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From the Blog: 4 Tips on Completing a First Draft as a Young Writer

Completing a first draft is always full of challenges, but it can be especially daunting for a young writer tackling it for the first time! Today, Riya M. Cyriac, the Executive Director of The Young Writers Initiative, is here with a few tips to help young writers finish their first draft: 

Packed with school, work, extracurriculars, and the impending doom of adolescence, young writers seem busy enough. Nevertheless, as The Executive Director of The Young Writers Initiative, I’ve seen so many amazing young writers submit their full manuscripts to our services, and others struggle to finish their first drafts. So what’s the secret? Here are 4 of my best tips on completing a first draft as a young writer.

1. Decide whether you count progress based on word counts vs. chapter counts.

For some people, setting daily goals based on word counts is their tried-and-true method to get words on the page. For others, that may not have the same effect. Whenever I face a milestone roadblock, I set goals based on chapters instead of word count. For me, writing a full chapter is longer than writing 1677 words. When I set a goal that is content based rather than numerically based, I feel more propelled to complete that chapter in one or two sittings. When I write with this thinking in the back of my mind, I’m able to get into the zone instead of obsessively checking to see if I’ve met my wordcount quota for the day. Evidently, my writing becomes more story driven, and I write more words. My enthusiasm is heightened and I’m able to get deeper into my workflow because I’m starting and stopping at a very natural place. Both methods have their pros and cons, so find which one helps you get in the zone.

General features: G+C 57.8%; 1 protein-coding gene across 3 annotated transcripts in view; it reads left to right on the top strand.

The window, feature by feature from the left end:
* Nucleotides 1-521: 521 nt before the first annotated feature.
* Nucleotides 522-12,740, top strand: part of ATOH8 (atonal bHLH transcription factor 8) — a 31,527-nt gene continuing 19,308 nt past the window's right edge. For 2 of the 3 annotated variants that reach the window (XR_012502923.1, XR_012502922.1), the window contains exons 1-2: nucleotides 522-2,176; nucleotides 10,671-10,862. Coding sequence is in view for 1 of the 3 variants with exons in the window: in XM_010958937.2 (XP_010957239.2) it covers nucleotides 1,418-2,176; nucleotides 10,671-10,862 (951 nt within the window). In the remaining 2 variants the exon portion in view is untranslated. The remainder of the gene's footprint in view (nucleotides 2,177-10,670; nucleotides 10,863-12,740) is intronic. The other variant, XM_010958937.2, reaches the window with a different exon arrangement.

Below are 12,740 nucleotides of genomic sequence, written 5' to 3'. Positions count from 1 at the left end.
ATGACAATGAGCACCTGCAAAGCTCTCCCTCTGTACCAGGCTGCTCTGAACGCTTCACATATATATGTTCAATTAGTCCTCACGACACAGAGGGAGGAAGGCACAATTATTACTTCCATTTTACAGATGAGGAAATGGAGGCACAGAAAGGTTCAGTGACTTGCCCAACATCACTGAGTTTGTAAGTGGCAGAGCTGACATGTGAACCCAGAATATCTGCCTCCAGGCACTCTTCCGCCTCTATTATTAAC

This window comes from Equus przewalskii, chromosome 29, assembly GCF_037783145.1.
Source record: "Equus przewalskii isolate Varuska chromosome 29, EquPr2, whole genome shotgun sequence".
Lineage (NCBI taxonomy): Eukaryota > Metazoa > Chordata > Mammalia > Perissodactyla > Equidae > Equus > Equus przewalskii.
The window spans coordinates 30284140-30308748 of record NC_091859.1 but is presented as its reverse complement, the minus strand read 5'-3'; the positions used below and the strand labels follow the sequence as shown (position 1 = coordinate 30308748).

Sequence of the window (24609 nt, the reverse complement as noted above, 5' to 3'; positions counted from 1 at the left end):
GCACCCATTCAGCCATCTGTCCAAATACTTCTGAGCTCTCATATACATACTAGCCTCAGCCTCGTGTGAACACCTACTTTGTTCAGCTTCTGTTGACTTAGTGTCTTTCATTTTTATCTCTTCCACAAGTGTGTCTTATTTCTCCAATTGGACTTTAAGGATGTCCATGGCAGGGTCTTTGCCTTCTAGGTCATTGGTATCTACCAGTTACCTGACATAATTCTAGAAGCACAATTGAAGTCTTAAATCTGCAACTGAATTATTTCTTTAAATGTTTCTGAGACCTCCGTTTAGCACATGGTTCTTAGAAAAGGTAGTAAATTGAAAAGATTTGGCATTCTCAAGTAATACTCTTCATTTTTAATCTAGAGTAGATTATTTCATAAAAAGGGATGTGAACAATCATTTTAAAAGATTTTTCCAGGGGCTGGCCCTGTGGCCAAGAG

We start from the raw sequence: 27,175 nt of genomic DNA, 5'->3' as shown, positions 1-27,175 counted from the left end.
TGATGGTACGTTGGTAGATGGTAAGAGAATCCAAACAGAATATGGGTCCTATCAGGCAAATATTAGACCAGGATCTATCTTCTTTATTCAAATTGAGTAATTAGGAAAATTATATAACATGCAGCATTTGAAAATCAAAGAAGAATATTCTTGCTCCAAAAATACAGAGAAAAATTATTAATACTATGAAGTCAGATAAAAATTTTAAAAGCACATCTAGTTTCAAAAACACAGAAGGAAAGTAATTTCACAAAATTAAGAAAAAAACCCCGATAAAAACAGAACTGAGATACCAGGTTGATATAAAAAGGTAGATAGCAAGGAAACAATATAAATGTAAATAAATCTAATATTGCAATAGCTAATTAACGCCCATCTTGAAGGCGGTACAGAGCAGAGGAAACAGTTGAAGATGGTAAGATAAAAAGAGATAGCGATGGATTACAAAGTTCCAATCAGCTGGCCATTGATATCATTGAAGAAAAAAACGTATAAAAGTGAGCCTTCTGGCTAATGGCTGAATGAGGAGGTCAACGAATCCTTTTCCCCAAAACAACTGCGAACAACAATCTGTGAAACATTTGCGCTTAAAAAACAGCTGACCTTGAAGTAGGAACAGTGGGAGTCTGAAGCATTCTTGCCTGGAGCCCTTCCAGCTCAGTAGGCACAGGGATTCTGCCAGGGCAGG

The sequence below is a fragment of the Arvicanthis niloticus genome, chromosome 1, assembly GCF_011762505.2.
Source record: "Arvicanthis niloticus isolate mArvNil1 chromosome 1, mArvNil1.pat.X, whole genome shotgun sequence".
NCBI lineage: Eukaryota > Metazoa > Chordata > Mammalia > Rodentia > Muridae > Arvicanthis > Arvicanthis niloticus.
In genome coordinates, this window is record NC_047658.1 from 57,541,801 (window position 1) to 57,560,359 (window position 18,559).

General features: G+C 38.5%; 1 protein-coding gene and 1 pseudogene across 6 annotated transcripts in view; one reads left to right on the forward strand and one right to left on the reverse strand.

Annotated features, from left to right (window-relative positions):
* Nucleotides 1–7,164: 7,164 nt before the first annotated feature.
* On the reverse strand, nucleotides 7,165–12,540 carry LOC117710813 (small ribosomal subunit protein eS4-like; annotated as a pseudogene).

2. Outline in chunks, not in full.

When I outlined my most recent novel-in-progress, I didn’t sit down and outline all 67 chapters at once. That was too daunting and inflexible to me, especially because I knew that I would probably change a crucial plot point or two that would drastically change the outline. Instead, I outlined my novel in chunks.

A chunked outline is when you break your story into parts and outline it chunk at a time. You outline part 1 first, then write that part. Depending on where the story is after part I, outline part II, write, and continue the process. In my experience, this makes my outline far more useful. As a young person, I have no idea how much my writing will grow, so I want my storytelling skills to grow with me. 

3. Make yourself fanfiction/fan art.

Young writers ooze with creative energy, but we also need to learn how to harness that.  If your book is starting to bore you, take a break from the conventional plot and write a scene you are super excited about, like the final battle or the love confession. The unfortunate drudgery of the middle is often where unfinished first drafts come to their end. You don’t have to write chronologically, so feel free to jump around. If you’re staunchly against that, write a scene that won’t appear in your book, like a pre-preface or alternative universe. When you do this, you’re getting your creativity flowing again, thus fighting off the boredom bug. You can also create moodboards, playlists, character sketches, and other creative outlets that get you back to loving your book. 

4. Find a strong community (like The Young Writers Initiative!).

Writing is often penned as a solitary art, but it doesn’t have to be! There are tens of thousands of young writers on Instagram, twitter, and other platforms that face the same struggles that you do, whether it be finishing a draft, publishing their work, or learning more about writing.

At The Young Writers Initiative, we aspire to educate, service, and inspire young writers. We get the struggles of taking on the writing and publishing world while being young, especially the financial and educational barriers. We offer free editing, beta reading, cover designing, book reviewing, and consulting to writers 25 or below. We also publish a quarterly literary magazine, Juven, publish anthologies, host contests, a summer camp, mentorship, workshops, and several events. If you’re looking for a community of writers, join our discord! There are so many opportunities out there that will support your endeavors as a budding novelist. You got this!

If you’re interested in The Young Writers Initiative, visit our website and follow us on Twitter, Instagram, and Facebook @tywiorg.

(For more articles like this, explore the NaNoWriMo blog!)

Riya M. Cyriac is the Executive Director of The Young Writers Initiative. She is a 17-year-old budding novelist and poet. Her fiction has been published in a variety of literary magazines, like the Lumiere Review and Anser Journal. She is currently working on the third draft of her novel.

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